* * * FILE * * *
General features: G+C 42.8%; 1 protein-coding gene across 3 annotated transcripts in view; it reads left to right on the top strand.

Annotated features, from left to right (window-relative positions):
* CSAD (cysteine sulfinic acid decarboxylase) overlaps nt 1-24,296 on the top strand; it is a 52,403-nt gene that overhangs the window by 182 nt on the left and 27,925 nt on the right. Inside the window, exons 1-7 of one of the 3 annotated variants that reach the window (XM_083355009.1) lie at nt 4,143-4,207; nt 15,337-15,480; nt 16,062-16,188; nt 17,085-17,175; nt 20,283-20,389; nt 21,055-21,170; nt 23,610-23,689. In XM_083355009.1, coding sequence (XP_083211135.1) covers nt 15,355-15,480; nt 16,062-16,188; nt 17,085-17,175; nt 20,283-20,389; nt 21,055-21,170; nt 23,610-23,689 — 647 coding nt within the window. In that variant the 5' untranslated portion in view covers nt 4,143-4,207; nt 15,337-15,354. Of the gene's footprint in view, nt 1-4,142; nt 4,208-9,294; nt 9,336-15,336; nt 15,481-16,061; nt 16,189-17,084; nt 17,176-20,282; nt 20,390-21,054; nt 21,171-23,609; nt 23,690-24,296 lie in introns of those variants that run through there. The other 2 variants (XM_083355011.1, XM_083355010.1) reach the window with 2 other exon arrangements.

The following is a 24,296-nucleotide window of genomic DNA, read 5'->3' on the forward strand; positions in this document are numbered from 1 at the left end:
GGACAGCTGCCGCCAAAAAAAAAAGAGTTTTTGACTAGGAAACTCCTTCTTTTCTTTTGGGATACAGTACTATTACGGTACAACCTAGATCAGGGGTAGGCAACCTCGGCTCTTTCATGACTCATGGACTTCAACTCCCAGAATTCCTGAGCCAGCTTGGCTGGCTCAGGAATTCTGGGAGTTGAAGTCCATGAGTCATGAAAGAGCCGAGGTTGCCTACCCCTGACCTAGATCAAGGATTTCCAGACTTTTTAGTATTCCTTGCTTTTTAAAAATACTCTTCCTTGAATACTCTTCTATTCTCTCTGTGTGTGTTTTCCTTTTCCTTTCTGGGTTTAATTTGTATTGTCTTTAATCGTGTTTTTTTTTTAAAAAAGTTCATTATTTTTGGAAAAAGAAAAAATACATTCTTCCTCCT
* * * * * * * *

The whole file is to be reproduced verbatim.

General features: G+C 42.8%; 1 protein-coding gene across 3 annotated transcripts in view; it reads left to right on the top strand.

Annotated features, from left to right (window-relative positions):
* CSAD (cysteine sulfinic acid decarboxylase) overlaps nt 1-24,296 on the top strand; it is a 52,403-nt gene that overhangs the window by 182 nt on the left and 27,925 nt on the right. Inside the window, exons 1-7 of one of the 3 annotated variants that reach the window (XM_083355009.1) lie at nt 4,143-4,207; nt 15,337-15,480; nt 16,062-16,188; nt 17,085-17,175; nt 20,283-20,389; nt 21,055-21,170; nt 23,610-23,689. In XM_083355009.1, coding sequence (XP_083211135.1) covers nt 15,355-15,480; nt 16,062-16,188; nt 17,085-17,175; nt 20,283-20,389; nt 21,055-21,170; nt 23,610-23,689 — 647 coding nt within the window. In that variant the 5' untranslated portion in view covers nt 4,143-4,207; nt 15,337-15,354. Of the gene's footprint in view, nt 1-4,142; nt 4,208-9,294; nt 9,336-15,336; nt 15,481-16,061; nt 16,189-17,084; nt 17,176-20,282; nt 20,390-21,054; nt 21,171-23,609; nt 23,690-24,296 lie in introns of those variants that run through there. The other 2 variants (XM_083355011.1, XM_083355010.1) reach the window with 2 other exon arrangements.

The following is a 24,296-nucleotide window of genomic DNA, read 5'->3' on the forward strand; positions in this document are numbered from 1 at the left end:
GGACAGCTGCCGCCAAAAAAAAAAGAGTTTTTGACTAGGAAACTCCTTCTTTTCTTTTGGGATACAGTACTATTACGGTACAACCTAGATCAGGGGTAGGCAACCTCGGCTCTTTCATGACTCATGGACTTCAACTCCCAGAATTCCTGAGCCAGCTTGGCTGGCTCAGGAATTCTGGGAGTTGAAGTCCATGAGTCATGAAAGAGCCGAGGTTGCCTACCCCTGACCTAGATCAAGGATTTCCAGACTTTTTAGTATTCCTTGCTTTTTAAAAATACTCTTCCTTGAATACTCTTCTATTCTCTCTGTGTGTGTTTTCCTTTTCCTTTCTGGGTTTAATTTGTATTGTCTTTAATCGTGTTTTTTTTTTAAAAAAGTTCATTATTTTTGGAAAAAGAAAAAATACATTCTTCCTCCT